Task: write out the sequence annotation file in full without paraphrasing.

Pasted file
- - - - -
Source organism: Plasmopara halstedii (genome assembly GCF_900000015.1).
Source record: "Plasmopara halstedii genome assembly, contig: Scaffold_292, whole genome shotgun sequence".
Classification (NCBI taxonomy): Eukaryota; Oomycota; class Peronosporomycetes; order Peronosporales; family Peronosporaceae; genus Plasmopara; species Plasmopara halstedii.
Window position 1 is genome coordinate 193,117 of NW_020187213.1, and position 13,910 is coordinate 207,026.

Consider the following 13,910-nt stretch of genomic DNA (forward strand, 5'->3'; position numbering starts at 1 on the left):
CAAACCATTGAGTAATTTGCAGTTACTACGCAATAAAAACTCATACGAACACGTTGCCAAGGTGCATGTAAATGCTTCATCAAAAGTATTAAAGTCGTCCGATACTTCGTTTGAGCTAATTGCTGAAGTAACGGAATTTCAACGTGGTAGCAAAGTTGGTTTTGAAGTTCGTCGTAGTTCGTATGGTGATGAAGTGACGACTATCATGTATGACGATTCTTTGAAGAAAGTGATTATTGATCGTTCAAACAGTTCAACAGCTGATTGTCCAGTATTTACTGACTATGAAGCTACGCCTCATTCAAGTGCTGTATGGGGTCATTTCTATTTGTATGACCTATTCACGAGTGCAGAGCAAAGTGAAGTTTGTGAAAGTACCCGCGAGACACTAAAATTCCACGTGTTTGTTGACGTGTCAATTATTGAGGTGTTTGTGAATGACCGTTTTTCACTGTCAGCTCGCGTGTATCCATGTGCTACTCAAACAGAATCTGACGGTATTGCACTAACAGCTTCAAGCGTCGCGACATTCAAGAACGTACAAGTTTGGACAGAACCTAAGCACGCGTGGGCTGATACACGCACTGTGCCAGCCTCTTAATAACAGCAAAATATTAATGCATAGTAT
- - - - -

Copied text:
Source organism: Plasmopara halstedii (genome assembly GCF_900000015.1).
Source record: "Plasmopara halstedii genome assembly, contig: Scaffold_292, whole genome shotgun sequence".
Classification (NCBI taxonomy): Eukaryota; Oomycota; class Peronosporomycetes; order Peronosporales; family Peronosporaceae; genus Plasmopara; species Plasmopara halstedii.
Window position 1 is genome coordinate 193,117 of NW_020187213.1, and position 13,910 is coordinate 207,026.

Consider the following 13,910-nt stretch of genomic DNA (forward strand, 5'->3'; position numbering starts at 1 on the left):
CAAACCATTGAGTAATTTGCAGTTACTACGCAATAAAAACTCATACGAACACGTTGCCAAGGTGCATGTAAATGCTTCATCAAAAGTATTAAAGTCGTCCGATACTTCGTTTGAGCTAATTGCTGAAGTAACGGAATTTCAACGTGGTAGCAAAGTTGGTTTTGAAGTTCGTCGTAGTTCGTATGGTGATGAAGTGACGACTATCATGTATGACGATTCTTTGAAGAAAGTGATTATTGATCGTTCAAACAGTTCAACAGCTGATTGTCCAGTATTTACTGACTATGAAGCTACGCCTCATTCAAGTGCTGTATGGGGTCATTTCTATTTGTATGACCTATTCACGAGTGCAGAGCAAAGTGAAGTTTGTGAAAGTACCCGCGAGACACTAAAATTCCACGTGTTTGTTGACGTGTCAATTATTGAGGTGTTTGTGAATGACCGTTTTTCACTGTCAGCTCGCGTGTATCCATGTGCTACTCAAACAGAATCTGACGGTATTGCACTAACAGCTTCAAGCGTCGCGACATTCAAGAACGTACAAGTTTGGACAGAACCTAAGCACGCGTGGGCTGATACACGCACTGTGCCAGCCTCTTAATAACAGCAAAATATTAATGCATAGTAT